• As a professional engineer myself, I find your idea that professional standards boards for our profession are not equally political quaint.
    – Dale M
    Nov 11, 2020 at 20:28
  • @DaleM It's probably location specific, but I generally find within the office we'll regularly argue about whether something is ethically correct more than whether something is strictly legal. The legal stuff is rarely the issue because it'll pale in comparison to the consequences from the ethical issues. Want to kill one person at a time? Hire an unethical doctor. Want to kill a township? Hire an unethical civil engineer. Nov 11, 2020 at 21:44
  • Sorry, I said “professional” when I meant “political” in my last comment.
    – Dale M
    Nov 11, 2020 at 22:02

1 Answer 1


Generally speaking, the actions of lawyers who are federal employees in furtherance of their official duties are primarily subject to the professional ethics direction of the Office of Professional Responsibility (OPR) within the U.S. Justice Department, rather than state courts or the parallel institutions in the District of Columbia government.

To the extent that state ethics enforcements interfere with the conduct of federal lawyers in a manner that federal officials find to be compliant in the course of their officials duties, the state ethics enforcement may be pre-empted under the Supremacy Clause and out of general federalism considerations. Similarly, a federal government employee lawyer cannot be sanctioned for performing official federal government legal duties without admission to the practice of law in the state courts of the state where that lawyer is doing work, even though a private sector lawyer (e.g. for multinational corporation) could be sanctioned for doing so in some circumstances.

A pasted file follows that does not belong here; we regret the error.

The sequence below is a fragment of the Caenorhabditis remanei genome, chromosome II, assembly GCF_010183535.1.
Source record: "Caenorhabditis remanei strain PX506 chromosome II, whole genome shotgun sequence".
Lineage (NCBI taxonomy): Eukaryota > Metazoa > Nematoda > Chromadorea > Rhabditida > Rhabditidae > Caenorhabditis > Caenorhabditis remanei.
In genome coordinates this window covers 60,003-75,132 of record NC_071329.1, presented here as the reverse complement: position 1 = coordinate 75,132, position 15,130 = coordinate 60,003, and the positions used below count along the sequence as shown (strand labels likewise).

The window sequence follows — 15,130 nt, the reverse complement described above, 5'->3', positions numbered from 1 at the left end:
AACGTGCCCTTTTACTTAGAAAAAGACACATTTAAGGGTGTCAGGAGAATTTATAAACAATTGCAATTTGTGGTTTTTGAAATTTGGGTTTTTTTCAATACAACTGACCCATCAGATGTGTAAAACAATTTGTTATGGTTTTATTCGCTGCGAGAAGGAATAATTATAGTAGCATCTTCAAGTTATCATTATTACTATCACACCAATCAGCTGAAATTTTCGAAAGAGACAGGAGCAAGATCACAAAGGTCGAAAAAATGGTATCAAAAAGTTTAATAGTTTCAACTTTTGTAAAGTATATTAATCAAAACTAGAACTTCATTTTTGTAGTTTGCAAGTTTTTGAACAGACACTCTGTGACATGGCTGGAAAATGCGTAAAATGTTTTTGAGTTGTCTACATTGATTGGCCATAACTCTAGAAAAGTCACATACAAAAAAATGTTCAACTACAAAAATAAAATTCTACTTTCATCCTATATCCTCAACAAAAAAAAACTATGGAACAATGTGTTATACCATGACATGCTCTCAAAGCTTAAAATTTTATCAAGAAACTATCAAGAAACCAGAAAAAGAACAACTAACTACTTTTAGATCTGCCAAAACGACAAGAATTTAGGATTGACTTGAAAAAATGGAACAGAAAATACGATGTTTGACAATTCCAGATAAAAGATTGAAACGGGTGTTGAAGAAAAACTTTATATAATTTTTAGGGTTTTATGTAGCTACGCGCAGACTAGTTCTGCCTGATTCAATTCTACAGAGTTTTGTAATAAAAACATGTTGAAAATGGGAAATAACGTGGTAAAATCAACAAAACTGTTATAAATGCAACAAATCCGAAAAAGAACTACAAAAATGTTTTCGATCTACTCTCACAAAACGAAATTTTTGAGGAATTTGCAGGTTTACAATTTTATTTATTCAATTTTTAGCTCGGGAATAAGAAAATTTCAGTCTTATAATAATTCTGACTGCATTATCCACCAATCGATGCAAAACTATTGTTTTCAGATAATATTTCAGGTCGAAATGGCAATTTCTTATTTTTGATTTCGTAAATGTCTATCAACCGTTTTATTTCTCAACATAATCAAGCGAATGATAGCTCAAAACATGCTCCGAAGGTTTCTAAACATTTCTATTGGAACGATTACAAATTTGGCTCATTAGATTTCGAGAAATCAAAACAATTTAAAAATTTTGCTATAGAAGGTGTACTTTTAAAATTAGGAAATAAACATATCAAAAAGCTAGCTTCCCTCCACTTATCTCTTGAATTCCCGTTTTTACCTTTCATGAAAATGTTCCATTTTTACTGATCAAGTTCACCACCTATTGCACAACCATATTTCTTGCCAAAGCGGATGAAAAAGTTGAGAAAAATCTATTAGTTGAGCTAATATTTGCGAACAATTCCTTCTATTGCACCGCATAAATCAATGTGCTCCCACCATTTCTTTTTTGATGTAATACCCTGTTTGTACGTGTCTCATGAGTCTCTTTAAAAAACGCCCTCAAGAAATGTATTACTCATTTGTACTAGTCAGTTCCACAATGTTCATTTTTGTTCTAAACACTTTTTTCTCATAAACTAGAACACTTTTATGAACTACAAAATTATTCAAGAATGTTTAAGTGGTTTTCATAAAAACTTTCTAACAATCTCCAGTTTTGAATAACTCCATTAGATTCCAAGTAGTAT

This analysis isn't quite so straight forwards in the case of a D.C. ethics panel v. the U.S. Justice Department OPR, because the District of Columbia government, and the Justice Department are both parts of the federal government that operate independently of each other. But, the outcome is likely to be the same. The D.C. governments answers to the people of D.C., the U.S. Justice Department answers to the President and Congress and their determinations as pertinent to national issues can't be simply overruled by the District of Columbia government.

The proper course of action would be to lodge a professional ethics complaint with the U.S. Justice Department OPR and/or with the U.S. Justice Department inspector general, both of whom are subordinate to the Attorney-General and the President, although the OPR is run by a senior civil service employee who can only be fired for good cause and doesn't have the same direct obligation to follow the Attorney-General's orders and to serve at his (or her) pleasure as many other senior U.S. Justice Department employees.

While the OPR has considerable autonomy from the AG, bringing an ethics complaint against your boss is still a dicey proposition and doesn't necessarily get adjudicated by a neutral quasi-judicial body down the line, so it isn't a very favorable forum to raise that kind of complaint, even though it is probably the correct forum in which to do so.